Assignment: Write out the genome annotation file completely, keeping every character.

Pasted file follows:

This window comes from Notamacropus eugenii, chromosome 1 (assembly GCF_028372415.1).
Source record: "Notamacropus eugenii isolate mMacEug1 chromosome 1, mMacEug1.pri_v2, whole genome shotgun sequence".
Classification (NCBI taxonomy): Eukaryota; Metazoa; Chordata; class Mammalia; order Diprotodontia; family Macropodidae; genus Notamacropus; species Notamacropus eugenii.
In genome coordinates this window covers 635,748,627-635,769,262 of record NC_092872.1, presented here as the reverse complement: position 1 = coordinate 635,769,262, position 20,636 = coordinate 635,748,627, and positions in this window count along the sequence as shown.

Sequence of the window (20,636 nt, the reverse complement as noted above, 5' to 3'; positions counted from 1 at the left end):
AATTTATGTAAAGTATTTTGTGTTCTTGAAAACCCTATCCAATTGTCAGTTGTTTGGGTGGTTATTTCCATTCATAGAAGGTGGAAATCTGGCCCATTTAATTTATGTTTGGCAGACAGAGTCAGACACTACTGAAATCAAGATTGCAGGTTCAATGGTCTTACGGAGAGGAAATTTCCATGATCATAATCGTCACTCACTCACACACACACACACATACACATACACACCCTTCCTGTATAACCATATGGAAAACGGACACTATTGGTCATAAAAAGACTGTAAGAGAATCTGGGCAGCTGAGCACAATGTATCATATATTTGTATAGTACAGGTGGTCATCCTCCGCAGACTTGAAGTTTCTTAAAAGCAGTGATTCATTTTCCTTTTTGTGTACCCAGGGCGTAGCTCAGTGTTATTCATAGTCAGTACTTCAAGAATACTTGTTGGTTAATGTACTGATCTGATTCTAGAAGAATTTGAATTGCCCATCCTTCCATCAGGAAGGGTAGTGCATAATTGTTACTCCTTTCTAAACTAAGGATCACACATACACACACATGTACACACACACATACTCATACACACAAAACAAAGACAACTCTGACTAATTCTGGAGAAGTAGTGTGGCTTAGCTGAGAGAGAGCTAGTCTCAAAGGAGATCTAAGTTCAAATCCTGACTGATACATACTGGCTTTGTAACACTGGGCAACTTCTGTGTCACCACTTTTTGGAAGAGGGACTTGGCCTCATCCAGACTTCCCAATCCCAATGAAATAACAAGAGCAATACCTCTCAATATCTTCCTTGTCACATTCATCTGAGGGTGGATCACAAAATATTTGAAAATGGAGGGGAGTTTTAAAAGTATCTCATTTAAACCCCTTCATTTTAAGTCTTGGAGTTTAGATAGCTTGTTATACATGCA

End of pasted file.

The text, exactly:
This window comes from Notamacropus eugenii, chromosome 1 (assembly GCF_028372415.1).
Source record: "Notamacropus eugenii isolate mMacEug1 chromosome 1, mMacEug1.pri_v2, whole genome shotgun sequence".
Classification (NCBI taxonomy): Eukaryota; Metazoa; Chordata; class Mammalia; order Diprotodontia; family Macropodidae; genus Notamacropus; species Notamacropus eugenii.
In genome coordinates this window covers 635,748,627-635,769,262 of record NC_092872.1, presented here as the reverse complement: position 1 = coordinate 635,769,262, position 20,636 = coordinate 635,748,627, and positions in this window count along the sequence as shown.

Sequence of the window (20,636 nt, the reverse complement as noted above, 5' to 3'; positions counted from 1 at the left end):
AATTTATGTAAAGTATTTTGTGTTCTTGAAAACCCTATCCAATTGTCAGTTGTTTGGGTGGTTATTTCCATTCATAGAAGGTGGAAATCTGGCCCATTTAATTTATGTTTGGCAGACAGAGTCAGACACTACTGAAATCAAGATTGCAGGTTCAATGGTCTTACGGAGAGGAAATTTCCATGATCATAATCGTCACTCACTCACACACACACACACATACACATACACACCCTTCCTGTATAACCATATGGAAAACGGACACTATTGGTCATAAAAAGACTGTAAGAGAATCTGGGCAGCTGAGCACAATGTATCATATATTTGTATAGTACAGGTGGTCATCCTCCGCAGACTTGAAGTTTCTTAAAAGCAGTGATTCATTTTCCTTTTTGTGTACCCAGGGCGTAGCTCAGTGTTATTCATAGTCAGTACTTCAAGAATACTTGTTGGTTAATGTACTGATCTGATTCTAGAAGAATTTGAATTGCCCATCCTTCCATCAGGAAGGGTAGTGCATAATTGTTACTCCTTTCTAAACTAAGGATCACACATACACACACATGTACACACACACATACTCATACACACAAAACAAAGACAACTCTGACTAATTCTGGAGAAGTAGTGTGGCTTAGCTGAGAGAGAGCTAGTCTCAAAGGAGATCTAAGTTCAAATCCTGACTGATACATACTGGCTTTGTAACACTGGGCAACTTCTGTGTCACCACTTTTTGGAAGAGGGACTTGGCCTCATCCAGACTTCCCAATCCCAATGAAATAACAAGAGCAATACCTCTCAATATCTTCCTTGTCACATTCATCTGAGGGTGGATCACAAAATATTTGAAAATGGAGGGGAGTTTTAAAAGTATCTCATTTAAACCCCTTCATTTTAAGTCTTGGAGTTTAGATAGCTTGTTATACATGCA